Cancer is still surprising researchers, making the pathway to urgently-needed new treatments more difficult to predict. Researchers in Sydney have made an unexpected discovery that transforms our thinking about one of the ‘universal features’ of cancer.
A combined team of scientists from Sydney Children’s Hospitals Network (SCHN) and Children’s Medical Research Institute (CMRI) studied an aggressive category of neuroblastoma, which is the most common solid cancer of childhood.
For many years, the presence of a telomere lengthening mechanism has been considered essential for the growth of essentially all cancers. Dr Loretta Lau (SCHN) and Professor Roger Reddel (CMRI), who jointly led the research team and collaborated with Professor Michelle Haber’s team at Children’s Cancer Institute (CCI), have now shown this isn’t always the case. They found that 11% of high-risk neuroblastomas can keep growing without any method to lengthen their telomeres.
Telomeres can be found at both ends of all chromosomes, the bundles of DNA found in most cells. In normal cells, telomeres gradually become shorter, and this limits the number of times normal cells can multiply. In cancer, cancerous cells need to find a way to lengthen telomere DNA—to allow it to keep multiplying, and therefore for the cancer to keep growing.
Previously, researchers have believed that because something has gone wrong, probably during a child’s very early development, some cells have had abnormally long telomeres, so long that the cancer can keep on growing aggressively even though the cancer cells’ telomeres keep on shortening.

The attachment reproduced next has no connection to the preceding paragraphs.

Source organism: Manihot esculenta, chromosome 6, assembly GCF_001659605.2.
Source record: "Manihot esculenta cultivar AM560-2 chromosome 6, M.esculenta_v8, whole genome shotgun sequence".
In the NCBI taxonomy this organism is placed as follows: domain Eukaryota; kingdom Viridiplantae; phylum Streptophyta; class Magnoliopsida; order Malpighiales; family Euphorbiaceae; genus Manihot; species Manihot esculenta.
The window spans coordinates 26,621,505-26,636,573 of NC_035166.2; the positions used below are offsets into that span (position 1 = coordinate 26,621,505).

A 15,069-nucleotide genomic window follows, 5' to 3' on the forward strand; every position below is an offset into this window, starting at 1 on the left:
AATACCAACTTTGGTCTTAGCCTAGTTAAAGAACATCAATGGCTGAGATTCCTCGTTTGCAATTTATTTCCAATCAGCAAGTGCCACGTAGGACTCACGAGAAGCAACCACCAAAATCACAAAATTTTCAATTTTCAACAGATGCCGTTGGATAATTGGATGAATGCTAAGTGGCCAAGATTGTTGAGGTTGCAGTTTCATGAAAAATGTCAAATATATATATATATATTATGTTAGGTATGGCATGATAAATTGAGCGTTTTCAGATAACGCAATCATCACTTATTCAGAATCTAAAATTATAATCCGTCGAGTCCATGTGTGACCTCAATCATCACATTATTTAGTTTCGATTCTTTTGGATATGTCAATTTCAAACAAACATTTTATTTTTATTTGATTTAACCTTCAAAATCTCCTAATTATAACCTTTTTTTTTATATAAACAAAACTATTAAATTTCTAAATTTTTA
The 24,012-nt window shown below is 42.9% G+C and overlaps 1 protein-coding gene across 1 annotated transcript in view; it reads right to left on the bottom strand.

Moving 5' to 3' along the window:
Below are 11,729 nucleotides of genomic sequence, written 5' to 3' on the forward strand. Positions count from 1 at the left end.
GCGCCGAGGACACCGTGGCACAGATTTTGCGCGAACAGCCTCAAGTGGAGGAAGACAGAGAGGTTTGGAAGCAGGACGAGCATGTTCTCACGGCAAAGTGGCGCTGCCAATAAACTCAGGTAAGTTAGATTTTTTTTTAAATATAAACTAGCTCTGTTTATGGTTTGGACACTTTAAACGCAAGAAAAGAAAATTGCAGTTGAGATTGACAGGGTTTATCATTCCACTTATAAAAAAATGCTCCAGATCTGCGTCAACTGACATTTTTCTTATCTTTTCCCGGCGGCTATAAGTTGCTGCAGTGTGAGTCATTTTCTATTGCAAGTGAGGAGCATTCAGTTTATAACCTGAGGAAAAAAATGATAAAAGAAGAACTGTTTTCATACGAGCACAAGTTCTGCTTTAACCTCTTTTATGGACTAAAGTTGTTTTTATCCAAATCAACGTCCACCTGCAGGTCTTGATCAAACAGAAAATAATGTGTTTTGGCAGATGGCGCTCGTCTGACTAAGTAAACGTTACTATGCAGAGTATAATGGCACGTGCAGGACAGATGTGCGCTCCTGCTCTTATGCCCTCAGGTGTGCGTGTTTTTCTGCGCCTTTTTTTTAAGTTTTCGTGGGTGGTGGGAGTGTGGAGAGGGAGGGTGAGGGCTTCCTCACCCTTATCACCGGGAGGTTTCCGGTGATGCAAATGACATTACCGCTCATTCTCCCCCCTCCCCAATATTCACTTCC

The new finding means that cancer biologists need to re-evaluate their understanding that the presence of a telomere lengthening process is a universal feature of cancer. Already, there is evidence from researchers in Belgium that a similar principle applies to melanomas, a common skin cancer which can also be very aggressive.
The study was recently published in Cell Reports.
In 2013, ACRF awarded CMRI $2 million in funding to develop the ACRF Telomere Analysis Centre. This funding was given to support an internationally unique consortium of telomere research groups to better understand the differences in telomere biology between normal and cancerous cells.
ACRF has supported cancer research at CMRI by awarding three research grants, in total $15.2 million, towards cutting edge research technology. ACRF has also awarded CCI three grants, in total $5.2 million.
This news post was originally published on the CMRI website.